Day trading is a form of speculation in securities in which a trader buys and sells a financial instrument within the same trading day, so that all positions are closed before the market closes for the trading day to avoid unmanageable risks and negative price gaps between one day's close and the next day's price at the open. Traders who trade in this capacity are generally classified as speculators. Day trading contrasts with the long-term trades underlying buy-and-hold and value investing strategies. Day trading may require fast trade execution, sometimes as fast as milli-seconds in scalping, therefore direct-access day trading software is often needed.

<span class="mw-page-title-main">Public company</span> Company that offers its securities for sale to the general public

A public company is a company whose ownership is organized via shares of stock which are intended to be freely traded on a stock exchange or in over-the-counter markets. A public company can be listed on a stock exchange, which facilitates the trade of shares, or not. In some jurisdictions, public companies over a certain size must be listed on an exchange. In most cases, public companies are private enterprises in the private sector, and "public" emphasizes their reporting and trading on the public markets.

A market maker or liquidity provider is a company or an individual that quotes both a buy and a sell price in a tradable asset held in inventory, hoping to make a profit on the bid–ask spread, or turn. The benefit to the firm is that it makes money from doing so; the benefit to the market is that this helps limit price variation (volatility) by setting a limited trading price range for the assets being traded.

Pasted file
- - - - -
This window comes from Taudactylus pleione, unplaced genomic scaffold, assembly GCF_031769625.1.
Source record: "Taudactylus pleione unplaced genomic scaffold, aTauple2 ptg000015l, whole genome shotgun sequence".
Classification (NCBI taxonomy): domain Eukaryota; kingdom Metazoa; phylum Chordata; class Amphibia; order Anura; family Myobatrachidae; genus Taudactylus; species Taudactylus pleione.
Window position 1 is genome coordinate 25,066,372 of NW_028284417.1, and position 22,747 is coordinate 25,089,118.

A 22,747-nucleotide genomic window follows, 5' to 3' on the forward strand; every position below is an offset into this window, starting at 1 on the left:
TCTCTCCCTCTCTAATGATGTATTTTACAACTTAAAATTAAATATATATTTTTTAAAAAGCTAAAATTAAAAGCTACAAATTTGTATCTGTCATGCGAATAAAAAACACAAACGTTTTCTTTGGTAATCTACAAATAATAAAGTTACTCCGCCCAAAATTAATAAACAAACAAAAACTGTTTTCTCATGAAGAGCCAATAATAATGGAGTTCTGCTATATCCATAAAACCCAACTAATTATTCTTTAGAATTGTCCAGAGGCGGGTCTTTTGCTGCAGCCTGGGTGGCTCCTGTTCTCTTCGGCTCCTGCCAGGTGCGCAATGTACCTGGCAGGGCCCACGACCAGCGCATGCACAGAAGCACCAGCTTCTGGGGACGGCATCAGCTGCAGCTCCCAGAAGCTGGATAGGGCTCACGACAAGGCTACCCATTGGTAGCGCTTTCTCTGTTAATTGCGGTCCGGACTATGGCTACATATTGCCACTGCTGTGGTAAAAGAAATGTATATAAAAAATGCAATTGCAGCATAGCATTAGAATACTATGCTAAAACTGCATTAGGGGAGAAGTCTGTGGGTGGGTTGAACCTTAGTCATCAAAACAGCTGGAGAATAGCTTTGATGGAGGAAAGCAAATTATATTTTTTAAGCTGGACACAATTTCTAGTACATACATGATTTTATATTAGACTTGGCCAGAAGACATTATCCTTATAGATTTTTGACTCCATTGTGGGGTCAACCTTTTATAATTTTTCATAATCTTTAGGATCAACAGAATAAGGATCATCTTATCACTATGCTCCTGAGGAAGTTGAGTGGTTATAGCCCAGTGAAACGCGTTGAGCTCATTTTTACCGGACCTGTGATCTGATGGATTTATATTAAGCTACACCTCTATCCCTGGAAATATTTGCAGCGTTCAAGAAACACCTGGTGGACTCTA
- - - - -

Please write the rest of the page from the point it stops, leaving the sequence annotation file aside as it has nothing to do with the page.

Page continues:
Fixed income refers to any type of investment under which the borrower or issuer is obliged to make payments of a fixed amount on a fixed schedule. For example, the borrower may have to pay interest at a fixed rate once a year and repay the principal amount on maturity. Fixed-income securities can be contrasted with equity securities that create no obligation to pay dividends or any other form of income. Bonds carry a level of legal protections for investors that equity securities do not: in the event of a bankruptcy, bond holders would be repaid after liquidation of assets, whereas shareholders with stock often receive nothing.

<span class="mw-page-title-main">Securities Exchange Act of 1934</span> 1934 U.S. legislation establishing rules and regulatory bodies for financial markets

The Securities Exchange Act of 1934 is a law governing the secondary trading of securities in the United States of America. A landmark of wide-ranging legislation, the Act of '34 and related statutes form the basis of regulation of the financial markets and their participants in the United States. The 1934 Act also established the Securities and Exchange Commission (SEC), the agency primarily responsible for enforcement of United States federal securities law.

Penny stocks are common shares of small public companies that trade for less than one dollar per share. The U.S. Securities and Exchange Commission (SEC) uses the term "Penny stock" to refer to a security, a financial instrument which represents a given financial value, issued by small public companies that trade at less than $5 per share. Penny stocks are priced over-the-counter, rather than on the trading floor. The term "penny stock" refers to shares that, prior to the SEC's classification, traded for "pennies on the dollar". In 1934, when the United States government passed the Securities Exchange Act to regulate any and all transactions of securities between parties which are "not the original issuer", the SEC at the time disclosed that equity securities which trade for less than $5 per share could not be listed on any national stock exchange or index.